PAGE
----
Expectedly this is the catalyst for everything that happens next. The Institute operates with the familiar belief that to safeguard people’s lives, infringing on their privacy is essential. That’s the most glaring tip: nothing is as it seems in this governmental service turned corporation. Think Isaac Asimov’s I, Robot. On the opposing side is the philosophical value of life.

Visually Restore Point is gorgeous. Everything is just shiny and new enough to look futuristic but grimy enough to feel real. Hloz’s directorial debut proves he has a firm handle on direction and knows how to pace a film. There wasn’t a dull moment, and despite feeling like I had been dropped into a story I had seen a thousand times, I was thoroughly engaged. Clues are parsed at opportune times to keep the viewer guessing while giving them just enough information to think they might actually know what is going on.

The only criticism is in handling the big-picture ideas this kind of tech could alter. It is only touched on midway in the film when Em descends into the city’s seedy underbelly. That taste isn’t nearly enough. As disgusting and vile as that world is, I was enthralled with the idea of it even if we didn’t spend nearly enough time or thought on the possibilities there. The what-ifs are endless, and Restore Point fails to give us enough of the possible horrors of a world built on cheating death, paternalism, and corporate greed. There’s a lot of danger to forgetting and restoring. Additionally, off-book uses of the tech scream risks of designer babies and genetic tinkering. Restore Point only scratches the surface between what seems all too plausible and what already exists.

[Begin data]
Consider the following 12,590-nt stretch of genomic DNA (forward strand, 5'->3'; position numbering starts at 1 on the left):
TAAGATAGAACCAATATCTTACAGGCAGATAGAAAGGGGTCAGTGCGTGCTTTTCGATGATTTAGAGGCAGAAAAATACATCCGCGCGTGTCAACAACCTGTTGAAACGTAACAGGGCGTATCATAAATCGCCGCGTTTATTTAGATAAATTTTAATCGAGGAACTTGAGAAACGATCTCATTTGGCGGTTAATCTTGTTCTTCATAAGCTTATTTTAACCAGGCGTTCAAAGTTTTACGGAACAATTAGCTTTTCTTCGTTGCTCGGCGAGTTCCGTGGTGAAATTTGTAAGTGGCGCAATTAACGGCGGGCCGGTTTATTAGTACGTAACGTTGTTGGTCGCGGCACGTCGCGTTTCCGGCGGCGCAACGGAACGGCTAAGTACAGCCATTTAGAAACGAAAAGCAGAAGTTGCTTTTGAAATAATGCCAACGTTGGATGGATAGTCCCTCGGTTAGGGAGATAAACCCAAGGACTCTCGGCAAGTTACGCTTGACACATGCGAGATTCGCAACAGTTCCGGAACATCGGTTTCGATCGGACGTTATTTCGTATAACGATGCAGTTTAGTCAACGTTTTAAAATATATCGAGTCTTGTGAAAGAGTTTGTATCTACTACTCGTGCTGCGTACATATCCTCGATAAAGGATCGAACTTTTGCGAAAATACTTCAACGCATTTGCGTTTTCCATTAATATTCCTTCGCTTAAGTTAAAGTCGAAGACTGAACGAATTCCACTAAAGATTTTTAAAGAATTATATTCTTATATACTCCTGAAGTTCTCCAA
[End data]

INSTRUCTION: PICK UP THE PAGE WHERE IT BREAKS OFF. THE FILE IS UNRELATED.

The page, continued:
Hloz’s debut is an announcement that an emerging voice in sci-fi is here. It’s the kind of film you can easily see getting an English-speaking remake, although I’m not convinced a bigger budget and American actors will improve it. The accessible movie is relatable to everyone and makes the most of low-fi effects, a small budget, and a clever story. It is filmmaking at its best.

There are more than a few surprises that I won’t spoil but know they are smartly revealed at key moments to keep your head spinning. A nifty ticking clock device ensures the tension continues to rise. The film drives toward a climax that is as revelatory as it is dynamic. Hloz doesn’t show his cards too early and saves the best for last. Restore Point is filled with rich characters that feel organic in the space and more than a little familiar. Minimalistic effects are used well and are crafty enough bits of sci-fi sorcery to be worrisome and believable. Hloz’s film is Black Mirror’s San Junipero meets Frankenstein for the digital age. It is intelligent and inventive, and uses a thoughtful approach to complement futuristic concepts. There are implications in Em’sworld, and gifts come with strings wet wired directly into our brains.

Find all our Fantasia Film Fest 2023 coverage here.